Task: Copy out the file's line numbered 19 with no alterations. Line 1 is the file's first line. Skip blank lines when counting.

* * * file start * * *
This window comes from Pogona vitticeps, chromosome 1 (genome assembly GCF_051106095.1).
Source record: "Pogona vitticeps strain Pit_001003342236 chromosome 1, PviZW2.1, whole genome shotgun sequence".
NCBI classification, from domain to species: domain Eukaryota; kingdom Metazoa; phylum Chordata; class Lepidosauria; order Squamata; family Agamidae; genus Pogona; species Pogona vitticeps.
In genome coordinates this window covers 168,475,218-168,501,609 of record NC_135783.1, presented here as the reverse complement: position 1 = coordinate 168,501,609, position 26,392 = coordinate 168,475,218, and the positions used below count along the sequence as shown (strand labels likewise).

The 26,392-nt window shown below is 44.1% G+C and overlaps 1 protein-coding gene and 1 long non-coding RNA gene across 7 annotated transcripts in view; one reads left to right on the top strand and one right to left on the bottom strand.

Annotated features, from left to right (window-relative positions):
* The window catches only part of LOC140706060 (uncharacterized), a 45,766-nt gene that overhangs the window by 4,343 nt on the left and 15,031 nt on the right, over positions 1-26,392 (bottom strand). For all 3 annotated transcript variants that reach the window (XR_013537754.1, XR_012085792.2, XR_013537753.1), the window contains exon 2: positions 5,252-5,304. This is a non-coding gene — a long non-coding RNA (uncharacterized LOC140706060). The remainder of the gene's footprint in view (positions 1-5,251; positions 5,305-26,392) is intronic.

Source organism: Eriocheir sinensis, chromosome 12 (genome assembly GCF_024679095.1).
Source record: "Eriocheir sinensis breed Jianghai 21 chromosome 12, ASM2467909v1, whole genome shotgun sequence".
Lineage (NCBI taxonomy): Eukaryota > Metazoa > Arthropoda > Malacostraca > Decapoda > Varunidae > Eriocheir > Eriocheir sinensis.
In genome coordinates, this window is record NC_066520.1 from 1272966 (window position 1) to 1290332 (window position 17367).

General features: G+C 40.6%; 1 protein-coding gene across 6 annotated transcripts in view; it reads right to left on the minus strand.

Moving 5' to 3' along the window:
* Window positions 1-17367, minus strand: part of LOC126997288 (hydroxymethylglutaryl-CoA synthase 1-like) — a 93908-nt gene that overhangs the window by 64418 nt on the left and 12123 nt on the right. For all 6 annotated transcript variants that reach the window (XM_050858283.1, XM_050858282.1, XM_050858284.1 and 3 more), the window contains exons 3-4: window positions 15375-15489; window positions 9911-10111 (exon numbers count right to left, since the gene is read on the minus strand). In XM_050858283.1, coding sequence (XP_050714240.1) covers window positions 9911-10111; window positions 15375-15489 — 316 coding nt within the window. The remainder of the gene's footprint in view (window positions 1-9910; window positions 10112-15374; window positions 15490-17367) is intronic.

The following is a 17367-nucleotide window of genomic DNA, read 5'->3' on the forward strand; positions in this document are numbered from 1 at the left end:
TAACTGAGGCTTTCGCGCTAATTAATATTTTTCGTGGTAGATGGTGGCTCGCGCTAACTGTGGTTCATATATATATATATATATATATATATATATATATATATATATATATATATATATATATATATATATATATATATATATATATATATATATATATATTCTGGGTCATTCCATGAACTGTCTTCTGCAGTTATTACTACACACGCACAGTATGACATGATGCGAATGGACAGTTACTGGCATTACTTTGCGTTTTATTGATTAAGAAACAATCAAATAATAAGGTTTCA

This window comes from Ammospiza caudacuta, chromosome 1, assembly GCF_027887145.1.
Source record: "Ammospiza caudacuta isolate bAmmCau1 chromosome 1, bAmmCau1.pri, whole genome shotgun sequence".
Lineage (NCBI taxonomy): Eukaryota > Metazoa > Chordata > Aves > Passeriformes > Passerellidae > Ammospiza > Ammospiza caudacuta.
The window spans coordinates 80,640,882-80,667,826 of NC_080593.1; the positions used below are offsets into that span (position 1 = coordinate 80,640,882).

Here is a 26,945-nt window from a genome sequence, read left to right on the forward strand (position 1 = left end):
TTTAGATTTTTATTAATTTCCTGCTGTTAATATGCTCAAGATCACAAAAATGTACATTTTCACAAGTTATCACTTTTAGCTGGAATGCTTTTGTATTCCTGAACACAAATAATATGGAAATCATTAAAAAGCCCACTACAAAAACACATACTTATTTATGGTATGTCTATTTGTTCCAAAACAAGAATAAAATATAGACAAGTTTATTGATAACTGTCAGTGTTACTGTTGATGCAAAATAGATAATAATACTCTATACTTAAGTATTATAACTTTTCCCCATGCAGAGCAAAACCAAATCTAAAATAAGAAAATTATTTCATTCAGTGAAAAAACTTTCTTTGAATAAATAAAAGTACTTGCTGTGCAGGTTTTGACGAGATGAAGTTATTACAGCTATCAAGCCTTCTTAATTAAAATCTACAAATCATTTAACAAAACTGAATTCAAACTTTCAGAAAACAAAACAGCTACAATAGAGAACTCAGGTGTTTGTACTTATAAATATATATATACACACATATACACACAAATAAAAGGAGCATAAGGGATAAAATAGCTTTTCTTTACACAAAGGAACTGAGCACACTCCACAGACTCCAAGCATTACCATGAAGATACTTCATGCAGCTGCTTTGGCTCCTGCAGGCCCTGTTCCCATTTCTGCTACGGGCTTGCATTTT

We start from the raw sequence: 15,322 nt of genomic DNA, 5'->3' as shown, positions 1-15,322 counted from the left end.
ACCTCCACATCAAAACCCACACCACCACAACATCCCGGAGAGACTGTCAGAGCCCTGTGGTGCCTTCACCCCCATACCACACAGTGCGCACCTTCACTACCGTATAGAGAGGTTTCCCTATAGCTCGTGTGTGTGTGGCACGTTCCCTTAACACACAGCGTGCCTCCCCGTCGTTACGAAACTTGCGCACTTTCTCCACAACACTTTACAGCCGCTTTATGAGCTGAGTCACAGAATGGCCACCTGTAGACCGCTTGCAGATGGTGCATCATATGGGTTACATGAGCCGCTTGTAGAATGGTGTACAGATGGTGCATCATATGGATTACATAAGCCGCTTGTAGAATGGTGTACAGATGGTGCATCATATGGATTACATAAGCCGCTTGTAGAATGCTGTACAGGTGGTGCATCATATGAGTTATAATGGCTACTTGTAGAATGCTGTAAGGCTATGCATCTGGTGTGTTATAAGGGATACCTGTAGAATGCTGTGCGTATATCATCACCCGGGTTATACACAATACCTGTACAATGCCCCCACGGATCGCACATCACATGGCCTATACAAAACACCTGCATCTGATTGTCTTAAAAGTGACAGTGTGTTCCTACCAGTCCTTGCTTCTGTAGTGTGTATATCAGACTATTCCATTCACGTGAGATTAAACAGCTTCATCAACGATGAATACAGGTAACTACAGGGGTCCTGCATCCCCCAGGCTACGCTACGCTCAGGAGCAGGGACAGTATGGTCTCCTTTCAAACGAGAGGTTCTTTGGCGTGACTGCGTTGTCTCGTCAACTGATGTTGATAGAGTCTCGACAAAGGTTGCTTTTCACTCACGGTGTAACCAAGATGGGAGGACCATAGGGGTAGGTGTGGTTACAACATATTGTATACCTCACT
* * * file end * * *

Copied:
Lineage (NCBI taxonomy): Eukaryota > Metazoa > Chordata > Aves > Passeriformes > Passerellidae > Ammospiza > Ammospiza caudacuta.